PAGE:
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‘Rape Culture’ Is A Growing Problem At Both Private And State Schools, Police Say

‘Rape Culture’ Is A Growing Problem At Both Private And State Schools, Police Say

The anonymous website Everyone's Invited has received more than 7,800 testimonies from pupils across the country.

Gregory Robinson

Gregory Robinson

The head of the Met Police's rape and sexual offences unit has spoken out after more than 100 schools across the country had been cited on an anonymous website where students can share accounts of assault.

Detective Superintendent Mel Laremore spoke to BBC Radio 4 after the Met Police said it will investigate the anonymous submissions shared on the Everyone's Invited website, where people can post instances of 'misogyny, harassment, abuse and assault'.

The website has received more than 7,800 testimonies after it was set up by 22-year-old student Soma Sara, The Observer reports. She told the Sunday paper it is a "universal problem".

Detective Superintendent Mel Laremore said the police will investigate anonymous submissions on the Everyone's Invited website (

She said: "I think it's so important that we don't narrow our focus to private schools, because it risks making these cases seem like they're rare or anomalies, or that these patterns of abuse can only happen in certain places. But no, they happen everywhere, all the time. And they can happen to anyone."

DS Laremore told Radio 4 that the large number of testimonies on the Everyone's Invited website showed that more needed to be done across both private and state schools to make pupils feel safe.

She said on Radio 4's Today programme: "I think it's more widespread than private schools.

"I think we're still looking into the exact scope of how wide this is spread, but certainly I know there's already over 100 schools cited on the website which do reach out to national parameters.

"The private school element of this is a factor, in that certainly for us as the Metropolitan Police we have a safer schools officers and a safer schools network, we have identified ourselves that there isn't a safer schools network within the private schools."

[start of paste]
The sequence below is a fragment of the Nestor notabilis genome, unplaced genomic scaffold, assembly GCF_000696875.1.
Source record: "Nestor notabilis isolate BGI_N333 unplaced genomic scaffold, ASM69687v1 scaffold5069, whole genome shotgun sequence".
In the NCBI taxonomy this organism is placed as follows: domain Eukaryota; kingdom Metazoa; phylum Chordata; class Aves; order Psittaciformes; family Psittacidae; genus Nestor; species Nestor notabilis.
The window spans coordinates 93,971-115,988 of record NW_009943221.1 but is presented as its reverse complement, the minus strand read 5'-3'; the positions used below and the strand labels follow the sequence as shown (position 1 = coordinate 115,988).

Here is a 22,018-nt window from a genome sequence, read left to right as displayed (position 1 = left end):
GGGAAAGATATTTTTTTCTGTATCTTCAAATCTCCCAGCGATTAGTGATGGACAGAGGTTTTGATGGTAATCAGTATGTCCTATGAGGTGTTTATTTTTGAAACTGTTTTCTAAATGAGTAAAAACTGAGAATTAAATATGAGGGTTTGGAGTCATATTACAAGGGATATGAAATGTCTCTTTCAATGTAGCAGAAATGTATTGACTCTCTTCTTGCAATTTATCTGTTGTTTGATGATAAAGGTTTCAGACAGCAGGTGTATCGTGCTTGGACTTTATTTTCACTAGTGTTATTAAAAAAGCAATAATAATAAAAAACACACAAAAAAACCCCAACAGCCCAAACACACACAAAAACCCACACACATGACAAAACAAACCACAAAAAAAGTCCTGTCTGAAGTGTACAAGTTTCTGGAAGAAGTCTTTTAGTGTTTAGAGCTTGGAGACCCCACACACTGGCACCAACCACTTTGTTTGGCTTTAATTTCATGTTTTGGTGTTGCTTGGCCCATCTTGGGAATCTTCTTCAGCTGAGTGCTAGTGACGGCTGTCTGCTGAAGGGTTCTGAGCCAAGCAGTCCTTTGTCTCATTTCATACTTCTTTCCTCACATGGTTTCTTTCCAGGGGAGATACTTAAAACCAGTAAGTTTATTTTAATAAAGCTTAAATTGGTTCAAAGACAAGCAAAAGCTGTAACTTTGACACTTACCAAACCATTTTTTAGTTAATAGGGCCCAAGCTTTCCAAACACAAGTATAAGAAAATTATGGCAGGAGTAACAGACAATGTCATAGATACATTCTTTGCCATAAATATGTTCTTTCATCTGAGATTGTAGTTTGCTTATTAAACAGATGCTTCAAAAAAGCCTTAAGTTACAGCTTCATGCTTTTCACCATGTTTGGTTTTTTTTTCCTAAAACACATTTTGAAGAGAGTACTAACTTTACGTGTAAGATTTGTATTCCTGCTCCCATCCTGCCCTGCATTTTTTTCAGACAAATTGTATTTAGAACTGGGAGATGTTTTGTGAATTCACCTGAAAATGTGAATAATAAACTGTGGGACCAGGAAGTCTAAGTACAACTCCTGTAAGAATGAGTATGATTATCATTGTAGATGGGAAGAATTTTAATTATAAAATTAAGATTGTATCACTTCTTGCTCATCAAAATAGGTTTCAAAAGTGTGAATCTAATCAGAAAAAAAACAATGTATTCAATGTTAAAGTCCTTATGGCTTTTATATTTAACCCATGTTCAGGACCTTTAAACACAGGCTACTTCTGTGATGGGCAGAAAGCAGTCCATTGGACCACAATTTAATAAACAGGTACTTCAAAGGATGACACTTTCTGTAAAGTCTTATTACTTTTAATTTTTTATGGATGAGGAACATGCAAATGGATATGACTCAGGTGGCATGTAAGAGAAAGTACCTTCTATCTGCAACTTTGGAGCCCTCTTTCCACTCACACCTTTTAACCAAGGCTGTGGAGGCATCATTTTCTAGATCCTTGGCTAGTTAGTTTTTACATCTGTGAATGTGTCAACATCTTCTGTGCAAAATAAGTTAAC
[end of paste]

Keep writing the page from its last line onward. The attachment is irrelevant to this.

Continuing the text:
Everyone's Invited has received more than 7,000 anonymous submissions (

She also spoke about the Everyone's Invited website and called the number of personal accounts "deeply concerning".

"We welcome any initiative which encourages any victim-survivor of a sexual offence to speak out and seek support.

"It is deeply concerning to see the number of accounts published on this website, many of which appear to relate to previous or current experiences within educational settings in London and across the country.

"We take all allegations of sexual assault very seriously. We understand the complex and varied reasons why many victim-survivors do not contact law enforcement, but I want to personally reassure anyone who needs our help that we are absolutely here for you."

DS Laremore also said that while she understands some of the incidents reported on the website "may have occurred some years ago," support is still available should any victim-survivor wish to speak to the police.

DS Laremore said the problem affects both state schools and private schools (

A link is now available on the Everyone's Invited website to directly report crimes to the police.

A source from the Department of Education (DfE) told The Guardian that schools would be "urgently investigated and face tough sanctions if they fail to address concerns".

Highgate School, a private school in north London, announced it is launching an independent review into the issues raised.

A statement on the school's website reads: "We are deeply shocked and horrified by the allegations that have recently come to light.

"The Highgate they describe runs entirely contrary to the values of our whole community and we echo what our Head, Adam Pettitt, has already said in apologising to any victim of sexual harassment or abuse who was not properly supported during their time at Highgate.

"We are truly sorry"

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Featured Image Credit: PA

Topics: News